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 Online Journal of Bioinformatics © 


Volume 8 (1):30-40, 2007.

PIDA: A new algorithm for pattern identification


Putonti C1,2, Pettitt BM1,2,3, Reid JG3, Fofanov Y1,2


1Department of Computer Science, 2Department of Biology and Biochemistry, and 3Department of Chemistry, University of Houston, Houston, Texas, USA



Putonti C, Pettitt BM, Reid JG, Fofanov Y., PIDA: A new algorithm for pattern identification, Onl J Bioinform, 8 (1):30-40, 2007. Algorithms for motif identification in sequence space have predominately been focused on recognizing patterns of a fixed length containing regions of perfect conservation with possible regions of unconstrained sequence.  Such motifs can be found in everything from proteins with distinct active sites, to non-coding RNAs with specific structural elements that are necessary to maintain functionality.  In the event that an insertion/deletion has occurred within an unconstrained portion of the pattern, it is possible that the pattern retains its functionality.  In such a case the length of the pattern is now variable and may not be overlooked when utilizing existing motif detection methods.  The Pattern Island Detection Algorithm (PIDA) presented here has been developed to recognize patterns that have occurrences of varying length within sequences of any size alphabet.  PIDA works by identifying all regions of perfect conservation (for lengths longer than a user-specified threshold), and then builds those conservation “islands” into fixed-length patterns.  Next the algorithm modifies these fixed-length patterns by identifying additional (and different) islands that can then be incorporated into each pattern through insertions/deletions within the “water” separating the islands.  To provide some benchmarks for this analysis, PIDA was used to search for patterns within randomly generated sequences as well as sequences known to contain conserved patterns.  For each of the patterns found, the statistical significance is calculated based upon the pattern’s likelihood to appear by chance, thus providing a means to determine those patterns which are likely to have a functional role.  The PIDA approach to motif finding is designed to perform best when searching for patterns of variable length although it is also able to identify patterns of a fixed length.  PIDA has been designed to be as generally applicable as possible since there are a variety of sequence problems of this type, from transcription factor binding sites in DNA, to structural motifs in non-coding RNA, to high-contact-order domains in certain proteins. The algorithm was implemented in C++ and is freely available upon request from the authors.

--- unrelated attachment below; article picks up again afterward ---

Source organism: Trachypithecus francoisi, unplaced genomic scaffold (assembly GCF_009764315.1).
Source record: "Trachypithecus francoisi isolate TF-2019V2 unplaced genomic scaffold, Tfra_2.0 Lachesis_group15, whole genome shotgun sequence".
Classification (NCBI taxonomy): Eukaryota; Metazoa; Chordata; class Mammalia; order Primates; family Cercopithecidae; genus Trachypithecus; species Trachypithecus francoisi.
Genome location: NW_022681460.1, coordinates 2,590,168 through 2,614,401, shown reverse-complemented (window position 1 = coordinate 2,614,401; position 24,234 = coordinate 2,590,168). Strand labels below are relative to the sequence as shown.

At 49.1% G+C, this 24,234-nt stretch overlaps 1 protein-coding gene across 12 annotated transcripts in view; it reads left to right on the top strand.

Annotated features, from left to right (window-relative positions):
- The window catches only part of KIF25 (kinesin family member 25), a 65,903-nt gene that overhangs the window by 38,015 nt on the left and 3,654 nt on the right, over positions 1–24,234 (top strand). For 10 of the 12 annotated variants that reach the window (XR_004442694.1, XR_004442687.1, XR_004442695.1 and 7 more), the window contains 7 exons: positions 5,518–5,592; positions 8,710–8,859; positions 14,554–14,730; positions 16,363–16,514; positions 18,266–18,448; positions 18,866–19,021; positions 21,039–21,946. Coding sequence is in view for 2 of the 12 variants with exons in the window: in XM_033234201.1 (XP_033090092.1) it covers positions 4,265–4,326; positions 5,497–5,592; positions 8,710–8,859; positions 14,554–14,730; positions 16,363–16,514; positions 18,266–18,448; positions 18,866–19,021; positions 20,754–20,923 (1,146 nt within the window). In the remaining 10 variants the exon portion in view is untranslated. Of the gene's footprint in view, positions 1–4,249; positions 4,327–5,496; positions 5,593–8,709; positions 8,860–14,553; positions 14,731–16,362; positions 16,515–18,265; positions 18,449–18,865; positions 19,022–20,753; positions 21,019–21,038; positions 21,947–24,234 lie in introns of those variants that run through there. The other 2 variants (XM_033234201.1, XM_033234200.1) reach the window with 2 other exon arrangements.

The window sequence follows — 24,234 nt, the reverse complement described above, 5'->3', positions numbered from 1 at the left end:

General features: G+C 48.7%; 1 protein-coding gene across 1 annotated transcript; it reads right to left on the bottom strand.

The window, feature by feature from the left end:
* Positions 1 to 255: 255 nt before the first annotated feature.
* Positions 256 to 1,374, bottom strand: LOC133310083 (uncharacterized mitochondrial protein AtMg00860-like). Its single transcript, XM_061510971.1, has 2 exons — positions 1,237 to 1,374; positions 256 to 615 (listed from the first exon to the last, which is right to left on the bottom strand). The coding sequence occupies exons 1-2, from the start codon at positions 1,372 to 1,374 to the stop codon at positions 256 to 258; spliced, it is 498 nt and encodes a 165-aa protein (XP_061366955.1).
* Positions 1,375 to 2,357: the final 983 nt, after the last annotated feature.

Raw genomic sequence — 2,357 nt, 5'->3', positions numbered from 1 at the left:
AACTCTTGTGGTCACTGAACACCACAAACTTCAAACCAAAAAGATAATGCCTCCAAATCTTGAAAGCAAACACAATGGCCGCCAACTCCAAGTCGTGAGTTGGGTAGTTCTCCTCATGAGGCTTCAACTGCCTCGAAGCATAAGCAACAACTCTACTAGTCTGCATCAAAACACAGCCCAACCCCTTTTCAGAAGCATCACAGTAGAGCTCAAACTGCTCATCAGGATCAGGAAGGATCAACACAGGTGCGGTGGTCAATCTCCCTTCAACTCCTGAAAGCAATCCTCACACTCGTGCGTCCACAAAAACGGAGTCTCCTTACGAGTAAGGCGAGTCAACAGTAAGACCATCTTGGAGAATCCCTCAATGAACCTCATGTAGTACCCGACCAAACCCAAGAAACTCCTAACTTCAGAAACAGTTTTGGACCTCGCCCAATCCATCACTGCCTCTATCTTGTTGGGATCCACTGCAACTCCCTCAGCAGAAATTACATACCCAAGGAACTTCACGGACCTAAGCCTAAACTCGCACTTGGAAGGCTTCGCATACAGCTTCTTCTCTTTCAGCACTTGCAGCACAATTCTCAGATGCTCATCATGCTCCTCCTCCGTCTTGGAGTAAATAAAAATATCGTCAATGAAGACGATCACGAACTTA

KEY WORDS: pattern discovery, motif conservation, variable length patterns